Throwing it back to Quarterback Crunch
Many quarterbacks have been the star of “The Big Game” over the years. With our hometown of Minneapolis, Minnesota, hosting this year’s event, we thought it was a good time to look back at a cereal that also put the QB in the spotlight.
In 1994 our Wheaties team kicked around a new idea for a sporty new cereal that celebrated the crucial quarterback position in American football.
Wheaties Quarterback Crunch cereal hit the shelves in the U.S. in the fall of 1994 for a brief, limited edition run. The cereal debuted at the start of the football season.
Wheaties Quarterback Crunch was a sweetened cereal with wheat and corn puffs that looked like mini footballs. Following the success of Wheaties Dunk-A-Balls, a cereal with the shapes of mini basketballs, Wheaties Quarterback Crunch used the same innovative technology that placed lines on puff cereals. Brown or red lines were added to the mini football shaped puffs to resemble the seams on a football.
And the box had game.
Wheaties Quarterback Crunch encouraged kids to play with their food by using their fingers to “kick” the mini footballs into their cereal bowl through goal posts that could be cut and assembled from the cereal box. One point was awarded for going through the goal posts and two points were awarded if you made it into your cereal bowl.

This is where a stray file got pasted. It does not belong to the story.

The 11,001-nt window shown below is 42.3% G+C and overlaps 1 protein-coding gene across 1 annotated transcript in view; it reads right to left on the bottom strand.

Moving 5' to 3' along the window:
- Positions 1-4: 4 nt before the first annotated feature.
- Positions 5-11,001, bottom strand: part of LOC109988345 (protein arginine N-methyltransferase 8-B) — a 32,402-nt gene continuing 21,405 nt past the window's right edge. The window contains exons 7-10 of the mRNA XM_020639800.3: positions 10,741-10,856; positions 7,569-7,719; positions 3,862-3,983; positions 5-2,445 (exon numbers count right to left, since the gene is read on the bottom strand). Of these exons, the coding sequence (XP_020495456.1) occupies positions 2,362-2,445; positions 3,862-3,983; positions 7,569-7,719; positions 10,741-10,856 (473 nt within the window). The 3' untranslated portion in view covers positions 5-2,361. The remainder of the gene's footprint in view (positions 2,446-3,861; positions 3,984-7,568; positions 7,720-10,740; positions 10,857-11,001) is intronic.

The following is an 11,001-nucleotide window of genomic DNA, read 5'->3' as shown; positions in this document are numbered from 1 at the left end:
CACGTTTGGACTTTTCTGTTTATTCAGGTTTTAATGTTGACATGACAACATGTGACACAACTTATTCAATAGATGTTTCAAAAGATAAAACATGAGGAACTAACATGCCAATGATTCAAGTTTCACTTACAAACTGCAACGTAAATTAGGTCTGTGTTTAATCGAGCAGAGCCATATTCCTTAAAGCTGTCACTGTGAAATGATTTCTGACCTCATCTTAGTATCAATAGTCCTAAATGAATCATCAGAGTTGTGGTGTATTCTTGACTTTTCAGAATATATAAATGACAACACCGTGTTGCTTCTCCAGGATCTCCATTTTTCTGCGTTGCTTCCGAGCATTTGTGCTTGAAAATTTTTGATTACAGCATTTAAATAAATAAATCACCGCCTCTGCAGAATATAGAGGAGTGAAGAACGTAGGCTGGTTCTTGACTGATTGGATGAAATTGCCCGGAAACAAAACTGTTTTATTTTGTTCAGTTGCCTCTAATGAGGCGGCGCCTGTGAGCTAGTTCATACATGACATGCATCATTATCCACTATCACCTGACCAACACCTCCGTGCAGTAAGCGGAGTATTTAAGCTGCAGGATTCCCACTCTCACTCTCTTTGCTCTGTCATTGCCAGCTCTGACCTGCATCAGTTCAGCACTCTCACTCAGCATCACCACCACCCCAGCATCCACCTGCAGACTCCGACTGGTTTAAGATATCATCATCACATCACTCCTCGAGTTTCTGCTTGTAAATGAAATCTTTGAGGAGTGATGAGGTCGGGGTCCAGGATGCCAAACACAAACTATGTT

“Adding excitement to the breakfast table, kids can be a part of the action and play along with their favorite football team during the 1994-95 season,” said Melissa Edison, an assistant marketing manager for Wheaties, at the time. Wheaties Quarterback Crunch was easily, “The Breakfast of Champions for Kids” as stated on the front of every limited-edition box.
Wheaties has a long history with sports going back to 1934 when the first real life athlete, Lou Gehrig, appeared on the back of the Wheaties box. It was a long wait for a football player to make it (Walter Payton, on the front of the box, in 1986).
Wheaties Quarterback Crunch was special because it was able to capture the long sports heritage of the Wheaties brand and cater to Americans’ growing devotion to football. It even gave kids a special Wheaties of their own.
However, it was short lived. The cereal retired quickly after the 1994-95 football season ended.
Now, like other quarterback legends of the game, we can only reminiscence about the good old days of eating a bowl of Wheaties Quarterback Crunch and watching “The Big Game.”
Discover more about our past on GeneralMills.com or in the History category here on “A Taste of General Mills.”
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